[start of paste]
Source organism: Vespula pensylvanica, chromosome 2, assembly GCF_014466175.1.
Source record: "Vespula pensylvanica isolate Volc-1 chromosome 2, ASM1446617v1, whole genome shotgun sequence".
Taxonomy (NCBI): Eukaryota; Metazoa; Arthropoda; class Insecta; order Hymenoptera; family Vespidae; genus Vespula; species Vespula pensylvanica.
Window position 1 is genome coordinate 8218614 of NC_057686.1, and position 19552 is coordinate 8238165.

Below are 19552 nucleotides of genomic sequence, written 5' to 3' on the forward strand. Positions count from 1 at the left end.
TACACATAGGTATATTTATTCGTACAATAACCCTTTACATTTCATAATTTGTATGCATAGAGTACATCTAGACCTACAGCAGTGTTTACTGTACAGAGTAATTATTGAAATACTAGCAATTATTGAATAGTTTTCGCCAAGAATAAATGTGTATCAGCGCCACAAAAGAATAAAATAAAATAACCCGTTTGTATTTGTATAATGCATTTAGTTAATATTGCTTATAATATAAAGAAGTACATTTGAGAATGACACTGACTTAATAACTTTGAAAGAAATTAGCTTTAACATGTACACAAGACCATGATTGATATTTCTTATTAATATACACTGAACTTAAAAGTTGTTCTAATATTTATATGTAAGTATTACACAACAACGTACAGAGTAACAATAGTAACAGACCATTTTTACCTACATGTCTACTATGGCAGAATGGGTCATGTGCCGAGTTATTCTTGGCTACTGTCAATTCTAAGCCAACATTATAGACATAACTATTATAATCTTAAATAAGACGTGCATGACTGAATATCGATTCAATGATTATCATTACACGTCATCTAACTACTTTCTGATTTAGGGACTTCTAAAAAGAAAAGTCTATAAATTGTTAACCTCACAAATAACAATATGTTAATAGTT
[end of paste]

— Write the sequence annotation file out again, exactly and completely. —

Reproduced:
Source organism: Vespula pensylvanica, chromosome 2, assembly GCF_014466175.1.
Source record: "Vespula pensylvanica isolate Volc-1 chromosome 2, ASM1446617v1, whole genome shotgun sequence".
Taxonomy (NCBI): Eukaryota; Metazoa; Arthropoda; class Insecta; order Hymenoptera; family Vespidae; genus Vespula; species Vespula pensylvanica.
Window position 1 is genome coordinate 8218614 of NC_057686.1, and position 19552 is coordinate 8238165.

Below are 19552 nucleotides of genomic sequence, written 5' to 3' on the forward strand. Positions count from 1 at the left end.
TACACATAGGTATATTTATTCGTACAATAACCCTTTACATTTCATAATTTGTATGCATAGAGTACATCTAGACCTACAGCAGTGTTTACTGTACAGAGTAATTATTGAAATACTAGCAATTATTGAATAGTTTTCGCCAAGAATAAATGTGTATCAGCGCCACAAAAGAATAAAATAAAATAACCCGTTTGTATTTGTATAATGCATTTAGTTAATATTGCTTATAATATAAAGAAGTACATTTGAGAATGACACTGACTTAATAACTTTGAAAGAAATTAGCTTTAACATGTACACAAGACCATGATTGATATTTCTTATTAATATACACTGAACTTAAAAGTTGTTCTAATATTTATATGTAAGTATTACACAACAACGTACAGAGTAACAATAGTAACAGACCATTTTTACCTACATGTCTACTATGGCAGAATGGGTCATGTGCCGAGTTATTCTTGGCTACTGTCAATTCTAAGCCAACATTATAGACATAACTATTATAATCTTAAATAAGACGTGCATGACTGAATATCGATTCAATGATTATCATTACACGTCATCTAACTACTTTCTGATTTAGGGACTTCTAAAAAGAAAAGTCTATAAATTGTTAACCTCACAAATAACAATATGTTAATAGTT